Saturday, July 11, 2009

Icelandic Viking-era farmhouse


One of the places I visited was the Viking-era farm at Stöng in Þjórsárdalur, and its replica, Þjóðveldisbærinn near the Búrfellsvirkjun hydro-electrical power station.

To get there, you turn off the road shortly before reaching Búrfellsvirkjun, onto a fairly good unpaved road and drive for about 15-20 minutes to reach the ruins. The house is believed to have fallen into ruin in the Hekla eruption of 1104.

The ruins were dug up by archeologists in the 1930s and 40s, and a house was built over them to shield them from the effects of wind and weather. Here you can see the side of the house. I wouldn't mind having a view like that:
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It's not a good idea to be there in the dark, since there is no electricity up there. Bring a flash if you want to take photos inside. The house could do with some repairs, as several windows are broken. The guest-book got filled in 2008.
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The layout of the building:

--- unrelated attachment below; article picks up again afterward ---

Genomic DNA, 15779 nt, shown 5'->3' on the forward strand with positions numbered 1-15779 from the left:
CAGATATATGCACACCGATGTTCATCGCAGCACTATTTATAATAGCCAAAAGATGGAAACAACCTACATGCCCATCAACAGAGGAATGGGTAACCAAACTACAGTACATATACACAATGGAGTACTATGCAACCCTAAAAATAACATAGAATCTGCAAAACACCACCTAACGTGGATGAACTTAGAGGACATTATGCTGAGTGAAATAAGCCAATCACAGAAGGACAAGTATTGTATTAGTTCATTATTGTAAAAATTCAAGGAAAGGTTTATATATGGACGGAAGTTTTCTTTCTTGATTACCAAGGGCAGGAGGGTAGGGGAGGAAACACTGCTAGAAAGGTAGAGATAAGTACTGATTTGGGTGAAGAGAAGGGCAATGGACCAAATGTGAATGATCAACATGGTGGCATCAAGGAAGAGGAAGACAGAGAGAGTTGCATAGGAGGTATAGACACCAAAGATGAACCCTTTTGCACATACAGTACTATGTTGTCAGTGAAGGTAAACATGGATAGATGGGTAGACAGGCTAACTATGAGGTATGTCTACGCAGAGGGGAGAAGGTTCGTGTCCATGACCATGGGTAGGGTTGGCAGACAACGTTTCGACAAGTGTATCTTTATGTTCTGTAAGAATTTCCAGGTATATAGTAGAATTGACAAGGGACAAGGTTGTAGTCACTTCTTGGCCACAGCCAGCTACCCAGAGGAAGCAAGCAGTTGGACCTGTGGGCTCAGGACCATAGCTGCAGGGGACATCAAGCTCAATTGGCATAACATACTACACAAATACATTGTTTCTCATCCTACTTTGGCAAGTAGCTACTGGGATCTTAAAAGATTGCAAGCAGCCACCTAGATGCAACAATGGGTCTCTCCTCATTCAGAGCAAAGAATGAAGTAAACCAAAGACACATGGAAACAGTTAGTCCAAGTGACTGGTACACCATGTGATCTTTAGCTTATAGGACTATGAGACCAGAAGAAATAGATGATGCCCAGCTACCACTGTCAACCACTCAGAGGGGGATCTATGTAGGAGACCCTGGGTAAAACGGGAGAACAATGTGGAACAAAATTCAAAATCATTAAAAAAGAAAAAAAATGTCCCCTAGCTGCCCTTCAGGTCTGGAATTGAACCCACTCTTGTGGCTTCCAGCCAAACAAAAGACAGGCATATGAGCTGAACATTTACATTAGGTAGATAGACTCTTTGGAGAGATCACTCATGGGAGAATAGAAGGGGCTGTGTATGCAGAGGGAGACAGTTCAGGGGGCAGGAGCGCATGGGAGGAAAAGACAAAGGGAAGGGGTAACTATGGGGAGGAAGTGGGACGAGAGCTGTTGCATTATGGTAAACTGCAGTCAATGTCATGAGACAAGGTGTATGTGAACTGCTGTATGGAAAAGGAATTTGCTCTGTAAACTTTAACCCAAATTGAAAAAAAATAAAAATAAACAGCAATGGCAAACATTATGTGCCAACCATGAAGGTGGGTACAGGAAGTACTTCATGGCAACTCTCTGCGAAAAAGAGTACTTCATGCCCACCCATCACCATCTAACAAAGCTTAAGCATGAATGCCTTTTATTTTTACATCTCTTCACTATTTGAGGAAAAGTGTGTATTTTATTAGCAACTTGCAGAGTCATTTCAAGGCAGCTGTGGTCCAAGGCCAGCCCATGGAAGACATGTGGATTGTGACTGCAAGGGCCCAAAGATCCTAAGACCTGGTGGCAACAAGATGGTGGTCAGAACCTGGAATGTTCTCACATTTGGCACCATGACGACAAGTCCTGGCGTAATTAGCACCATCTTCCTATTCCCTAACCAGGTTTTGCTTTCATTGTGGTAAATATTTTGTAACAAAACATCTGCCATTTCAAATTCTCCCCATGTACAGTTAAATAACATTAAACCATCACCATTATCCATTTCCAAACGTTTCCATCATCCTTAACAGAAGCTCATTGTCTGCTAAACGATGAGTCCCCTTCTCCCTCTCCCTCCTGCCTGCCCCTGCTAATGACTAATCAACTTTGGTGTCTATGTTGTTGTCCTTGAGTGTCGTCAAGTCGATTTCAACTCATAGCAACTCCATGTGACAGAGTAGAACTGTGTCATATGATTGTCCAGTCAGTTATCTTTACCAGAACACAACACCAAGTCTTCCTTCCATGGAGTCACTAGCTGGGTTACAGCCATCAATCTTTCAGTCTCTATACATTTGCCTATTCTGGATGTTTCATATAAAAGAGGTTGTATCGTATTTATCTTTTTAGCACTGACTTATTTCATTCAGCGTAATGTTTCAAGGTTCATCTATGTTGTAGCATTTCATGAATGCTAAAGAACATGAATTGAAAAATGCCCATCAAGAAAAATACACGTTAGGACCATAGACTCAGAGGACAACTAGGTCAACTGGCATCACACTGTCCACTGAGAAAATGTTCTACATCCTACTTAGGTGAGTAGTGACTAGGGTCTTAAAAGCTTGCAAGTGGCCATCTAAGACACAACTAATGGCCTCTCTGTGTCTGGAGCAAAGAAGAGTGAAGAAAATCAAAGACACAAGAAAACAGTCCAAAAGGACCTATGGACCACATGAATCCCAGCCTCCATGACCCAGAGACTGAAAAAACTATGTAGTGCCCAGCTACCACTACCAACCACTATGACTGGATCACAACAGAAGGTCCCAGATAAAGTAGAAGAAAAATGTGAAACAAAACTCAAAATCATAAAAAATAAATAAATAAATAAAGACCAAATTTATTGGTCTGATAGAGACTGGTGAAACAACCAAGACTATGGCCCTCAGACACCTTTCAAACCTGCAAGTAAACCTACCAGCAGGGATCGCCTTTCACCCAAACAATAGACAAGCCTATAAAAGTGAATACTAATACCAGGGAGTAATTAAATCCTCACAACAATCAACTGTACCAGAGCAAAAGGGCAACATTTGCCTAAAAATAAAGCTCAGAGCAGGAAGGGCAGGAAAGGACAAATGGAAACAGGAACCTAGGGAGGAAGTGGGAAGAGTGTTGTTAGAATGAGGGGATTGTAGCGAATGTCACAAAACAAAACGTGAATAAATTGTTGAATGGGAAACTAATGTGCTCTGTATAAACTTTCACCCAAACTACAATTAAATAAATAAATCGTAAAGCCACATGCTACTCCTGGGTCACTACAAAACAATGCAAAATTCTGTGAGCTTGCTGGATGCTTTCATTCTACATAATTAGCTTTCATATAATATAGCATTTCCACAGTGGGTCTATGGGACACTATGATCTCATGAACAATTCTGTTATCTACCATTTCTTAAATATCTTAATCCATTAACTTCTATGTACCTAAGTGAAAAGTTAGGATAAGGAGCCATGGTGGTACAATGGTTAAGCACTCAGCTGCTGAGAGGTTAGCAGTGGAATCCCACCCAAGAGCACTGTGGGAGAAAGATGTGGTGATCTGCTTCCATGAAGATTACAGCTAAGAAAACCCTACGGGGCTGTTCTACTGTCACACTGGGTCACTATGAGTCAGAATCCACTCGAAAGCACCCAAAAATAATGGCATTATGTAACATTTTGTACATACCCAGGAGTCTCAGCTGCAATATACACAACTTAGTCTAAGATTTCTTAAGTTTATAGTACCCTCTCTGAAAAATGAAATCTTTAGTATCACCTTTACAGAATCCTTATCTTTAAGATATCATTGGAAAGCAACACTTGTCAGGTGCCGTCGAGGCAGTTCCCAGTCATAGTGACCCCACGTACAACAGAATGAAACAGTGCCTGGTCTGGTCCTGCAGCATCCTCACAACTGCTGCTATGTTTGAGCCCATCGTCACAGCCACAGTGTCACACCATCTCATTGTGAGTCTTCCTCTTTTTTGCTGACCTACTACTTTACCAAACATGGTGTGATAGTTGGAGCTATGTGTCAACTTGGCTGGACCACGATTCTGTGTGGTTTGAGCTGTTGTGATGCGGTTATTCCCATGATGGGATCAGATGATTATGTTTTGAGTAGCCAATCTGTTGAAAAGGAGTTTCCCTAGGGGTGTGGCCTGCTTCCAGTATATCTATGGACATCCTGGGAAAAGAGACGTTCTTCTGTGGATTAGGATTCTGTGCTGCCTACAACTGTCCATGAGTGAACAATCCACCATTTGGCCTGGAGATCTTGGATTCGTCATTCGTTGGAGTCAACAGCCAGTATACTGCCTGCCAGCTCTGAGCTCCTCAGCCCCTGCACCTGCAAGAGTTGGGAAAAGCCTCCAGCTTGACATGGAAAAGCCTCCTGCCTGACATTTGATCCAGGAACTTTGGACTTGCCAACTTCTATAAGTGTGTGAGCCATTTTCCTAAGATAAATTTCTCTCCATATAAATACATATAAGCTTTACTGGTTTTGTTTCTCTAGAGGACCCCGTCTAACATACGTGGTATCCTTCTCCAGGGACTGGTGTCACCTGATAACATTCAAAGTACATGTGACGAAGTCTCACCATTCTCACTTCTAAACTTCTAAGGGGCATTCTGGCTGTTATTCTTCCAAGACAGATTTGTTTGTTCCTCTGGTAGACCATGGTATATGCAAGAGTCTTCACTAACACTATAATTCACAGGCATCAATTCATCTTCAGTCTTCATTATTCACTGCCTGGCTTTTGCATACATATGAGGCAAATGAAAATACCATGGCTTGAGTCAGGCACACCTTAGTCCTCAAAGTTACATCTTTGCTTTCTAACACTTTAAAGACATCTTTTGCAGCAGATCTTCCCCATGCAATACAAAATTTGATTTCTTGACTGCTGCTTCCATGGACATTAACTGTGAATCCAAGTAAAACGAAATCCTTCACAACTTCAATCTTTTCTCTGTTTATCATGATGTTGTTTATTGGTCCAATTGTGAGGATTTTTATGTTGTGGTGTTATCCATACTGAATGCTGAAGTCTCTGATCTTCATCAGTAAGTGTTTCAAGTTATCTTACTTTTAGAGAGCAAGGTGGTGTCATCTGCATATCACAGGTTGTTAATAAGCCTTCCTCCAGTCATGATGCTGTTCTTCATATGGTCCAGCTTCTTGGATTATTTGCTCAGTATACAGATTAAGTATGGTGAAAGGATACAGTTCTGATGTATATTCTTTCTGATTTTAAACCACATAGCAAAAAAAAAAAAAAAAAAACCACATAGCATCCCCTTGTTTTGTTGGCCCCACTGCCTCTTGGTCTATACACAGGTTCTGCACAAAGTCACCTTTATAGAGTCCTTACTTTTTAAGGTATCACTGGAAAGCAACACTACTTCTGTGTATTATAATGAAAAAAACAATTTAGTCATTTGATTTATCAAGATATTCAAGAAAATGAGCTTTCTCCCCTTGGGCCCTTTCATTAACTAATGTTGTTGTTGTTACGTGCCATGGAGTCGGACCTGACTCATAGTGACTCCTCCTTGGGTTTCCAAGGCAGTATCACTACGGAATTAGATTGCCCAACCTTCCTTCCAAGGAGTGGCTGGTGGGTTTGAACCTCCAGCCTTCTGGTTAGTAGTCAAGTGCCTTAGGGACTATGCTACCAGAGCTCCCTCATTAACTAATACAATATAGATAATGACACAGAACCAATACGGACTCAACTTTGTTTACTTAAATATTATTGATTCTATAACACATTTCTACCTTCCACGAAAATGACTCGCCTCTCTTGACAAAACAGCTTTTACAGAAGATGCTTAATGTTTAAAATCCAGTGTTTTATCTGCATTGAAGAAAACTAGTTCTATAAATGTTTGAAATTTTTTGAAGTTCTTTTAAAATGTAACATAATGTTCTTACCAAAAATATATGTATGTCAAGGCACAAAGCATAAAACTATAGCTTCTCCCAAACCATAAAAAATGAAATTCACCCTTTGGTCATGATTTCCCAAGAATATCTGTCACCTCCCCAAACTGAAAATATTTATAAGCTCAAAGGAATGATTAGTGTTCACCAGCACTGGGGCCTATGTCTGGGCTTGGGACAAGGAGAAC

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A model of the building as it is thought to have looked like:
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Location: The Saga Museum, Hvolsvöllur.


Things you might have seen inside:
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The weaving room.
Location: The Þjóðveldisbær.

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A cooking pot hung from the ceiling. In the background are sleeping platforms.
Location: The Þjóðveldisbær.


What the inhabitants might have worn:
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Location: The Saga Museum, Hvolsvöllur.


A chapel outside the Þjóðveldisbær. The design is based on what the churches of the time are thought to have looked like, based on archaeological clues.
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A trough made of stone, outside the ruins at Stöng. It may have been for feeding animals or washing laundry. :
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A sod wall at the Þjóðveldisbær.
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